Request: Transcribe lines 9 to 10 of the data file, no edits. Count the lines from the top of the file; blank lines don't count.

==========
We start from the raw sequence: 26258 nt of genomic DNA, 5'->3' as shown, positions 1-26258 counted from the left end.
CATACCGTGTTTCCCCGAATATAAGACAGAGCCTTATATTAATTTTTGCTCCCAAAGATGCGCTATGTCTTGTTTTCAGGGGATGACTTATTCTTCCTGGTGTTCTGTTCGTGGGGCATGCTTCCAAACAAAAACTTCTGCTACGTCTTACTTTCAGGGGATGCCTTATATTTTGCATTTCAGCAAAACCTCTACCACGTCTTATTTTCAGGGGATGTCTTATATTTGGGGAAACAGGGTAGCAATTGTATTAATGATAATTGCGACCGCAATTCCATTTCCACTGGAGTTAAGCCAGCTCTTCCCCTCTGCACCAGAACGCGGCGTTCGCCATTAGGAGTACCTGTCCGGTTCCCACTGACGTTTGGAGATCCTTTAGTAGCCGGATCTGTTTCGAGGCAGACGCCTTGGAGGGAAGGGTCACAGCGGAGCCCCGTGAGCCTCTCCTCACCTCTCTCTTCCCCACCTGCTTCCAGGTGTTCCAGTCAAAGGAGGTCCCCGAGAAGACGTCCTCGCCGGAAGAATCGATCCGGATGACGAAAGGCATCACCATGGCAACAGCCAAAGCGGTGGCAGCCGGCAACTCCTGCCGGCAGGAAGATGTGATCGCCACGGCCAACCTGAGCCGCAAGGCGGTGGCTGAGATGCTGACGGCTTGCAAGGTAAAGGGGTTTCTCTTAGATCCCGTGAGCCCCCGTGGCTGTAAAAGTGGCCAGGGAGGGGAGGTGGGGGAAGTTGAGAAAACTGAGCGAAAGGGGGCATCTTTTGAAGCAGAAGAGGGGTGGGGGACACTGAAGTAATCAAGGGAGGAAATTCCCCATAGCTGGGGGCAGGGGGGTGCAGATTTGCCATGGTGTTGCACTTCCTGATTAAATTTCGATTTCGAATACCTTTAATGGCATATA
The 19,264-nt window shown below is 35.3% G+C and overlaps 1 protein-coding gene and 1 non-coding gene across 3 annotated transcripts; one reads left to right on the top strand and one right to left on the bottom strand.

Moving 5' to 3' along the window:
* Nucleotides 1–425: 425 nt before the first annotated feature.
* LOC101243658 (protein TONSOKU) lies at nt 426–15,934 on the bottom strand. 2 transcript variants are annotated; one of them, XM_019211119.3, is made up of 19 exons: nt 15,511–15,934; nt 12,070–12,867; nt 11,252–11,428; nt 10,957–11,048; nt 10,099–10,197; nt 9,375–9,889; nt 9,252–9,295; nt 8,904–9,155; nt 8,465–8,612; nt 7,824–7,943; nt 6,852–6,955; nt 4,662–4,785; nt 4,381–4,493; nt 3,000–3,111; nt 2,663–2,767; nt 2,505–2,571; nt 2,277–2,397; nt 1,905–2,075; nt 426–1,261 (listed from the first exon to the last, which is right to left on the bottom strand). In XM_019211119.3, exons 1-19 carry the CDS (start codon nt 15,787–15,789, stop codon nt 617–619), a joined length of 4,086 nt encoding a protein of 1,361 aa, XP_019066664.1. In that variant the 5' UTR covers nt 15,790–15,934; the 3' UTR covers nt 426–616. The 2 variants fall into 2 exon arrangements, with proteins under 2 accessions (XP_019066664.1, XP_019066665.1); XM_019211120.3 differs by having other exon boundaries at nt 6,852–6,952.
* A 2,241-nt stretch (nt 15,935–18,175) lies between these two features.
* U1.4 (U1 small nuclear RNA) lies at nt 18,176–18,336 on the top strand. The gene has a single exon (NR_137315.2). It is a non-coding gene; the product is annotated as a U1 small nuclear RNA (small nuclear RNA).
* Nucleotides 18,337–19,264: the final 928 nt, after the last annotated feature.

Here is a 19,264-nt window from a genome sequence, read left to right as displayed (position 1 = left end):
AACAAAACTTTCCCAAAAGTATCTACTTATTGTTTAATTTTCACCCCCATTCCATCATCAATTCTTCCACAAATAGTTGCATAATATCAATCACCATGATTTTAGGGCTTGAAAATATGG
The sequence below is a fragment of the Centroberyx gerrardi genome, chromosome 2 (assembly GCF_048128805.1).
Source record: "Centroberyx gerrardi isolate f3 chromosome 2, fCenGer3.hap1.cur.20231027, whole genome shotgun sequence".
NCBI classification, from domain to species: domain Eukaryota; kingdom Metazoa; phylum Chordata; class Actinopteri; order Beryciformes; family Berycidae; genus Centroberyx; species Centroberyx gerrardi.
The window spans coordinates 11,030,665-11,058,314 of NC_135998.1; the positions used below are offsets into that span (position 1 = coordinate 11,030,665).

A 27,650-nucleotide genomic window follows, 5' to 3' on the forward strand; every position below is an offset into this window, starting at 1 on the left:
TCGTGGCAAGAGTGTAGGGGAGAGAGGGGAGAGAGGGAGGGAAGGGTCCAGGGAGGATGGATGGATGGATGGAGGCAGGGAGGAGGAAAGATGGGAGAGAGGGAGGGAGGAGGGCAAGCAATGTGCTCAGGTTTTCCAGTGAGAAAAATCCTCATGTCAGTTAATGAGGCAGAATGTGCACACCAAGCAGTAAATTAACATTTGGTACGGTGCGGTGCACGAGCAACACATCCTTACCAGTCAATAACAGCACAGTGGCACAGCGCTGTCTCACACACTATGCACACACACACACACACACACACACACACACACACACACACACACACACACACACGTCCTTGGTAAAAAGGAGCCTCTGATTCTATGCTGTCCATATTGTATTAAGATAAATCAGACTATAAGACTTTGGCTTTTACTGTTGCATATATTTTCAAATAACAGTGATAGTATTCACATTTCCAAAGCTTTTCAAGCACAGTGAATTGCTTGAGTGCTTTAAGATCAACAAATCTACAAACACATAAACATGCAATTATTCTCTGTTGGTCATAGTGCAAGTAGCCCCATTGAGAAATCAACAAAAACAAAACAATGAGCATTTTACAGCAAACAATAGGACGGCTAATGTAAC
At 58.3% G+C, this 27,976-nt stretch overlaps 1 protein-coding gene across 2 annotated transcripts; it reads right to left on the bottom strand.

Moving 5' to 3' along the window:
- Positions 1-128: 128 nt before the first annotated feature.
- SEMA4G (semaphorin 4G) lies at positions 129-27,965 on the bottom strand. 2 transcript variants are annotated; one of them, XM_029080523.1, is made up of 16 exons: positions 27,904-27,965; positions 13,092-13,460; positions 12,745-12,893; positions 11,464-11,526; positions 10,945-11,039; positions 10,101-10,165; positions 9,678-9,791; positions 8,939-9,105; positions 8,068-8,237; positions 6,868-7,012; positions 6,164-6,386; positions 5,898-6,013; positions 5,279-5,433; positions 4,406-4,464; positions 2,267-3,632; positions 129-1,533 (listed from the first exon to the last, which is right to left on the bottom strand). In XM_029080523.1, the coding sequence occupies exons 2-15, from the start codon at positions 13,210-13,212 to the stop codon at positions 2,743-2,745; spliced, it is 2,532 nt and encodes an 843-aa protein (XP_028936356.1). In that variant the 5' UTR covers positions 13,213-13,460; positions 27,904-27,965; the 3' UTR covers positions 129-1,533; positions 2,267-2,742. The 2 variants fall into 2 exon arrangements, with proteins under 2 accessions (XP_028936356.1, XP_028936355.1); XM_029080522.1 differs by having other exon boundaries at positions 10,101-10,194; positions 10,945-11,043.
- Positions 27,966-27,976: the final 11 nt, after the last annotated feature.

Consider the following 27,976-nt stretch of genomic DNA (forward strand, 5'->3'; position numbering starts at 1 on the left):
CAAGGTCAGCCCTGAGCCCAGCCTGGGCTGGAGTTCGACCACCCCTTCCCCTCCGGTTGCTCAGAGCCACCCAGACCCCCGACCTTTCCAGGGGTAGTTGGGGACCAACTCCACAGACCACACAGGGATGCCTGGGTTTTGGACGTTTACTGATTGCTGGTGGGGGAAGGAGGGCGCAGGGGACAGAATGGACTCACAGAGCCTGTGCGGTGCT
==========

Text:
* Nucleotides 18,337–19,264: the final 928 nt, after the last annotated feature.

Here is a 19,264-nt window from a genome sequence, read left to right as displayed (position 1 = left end):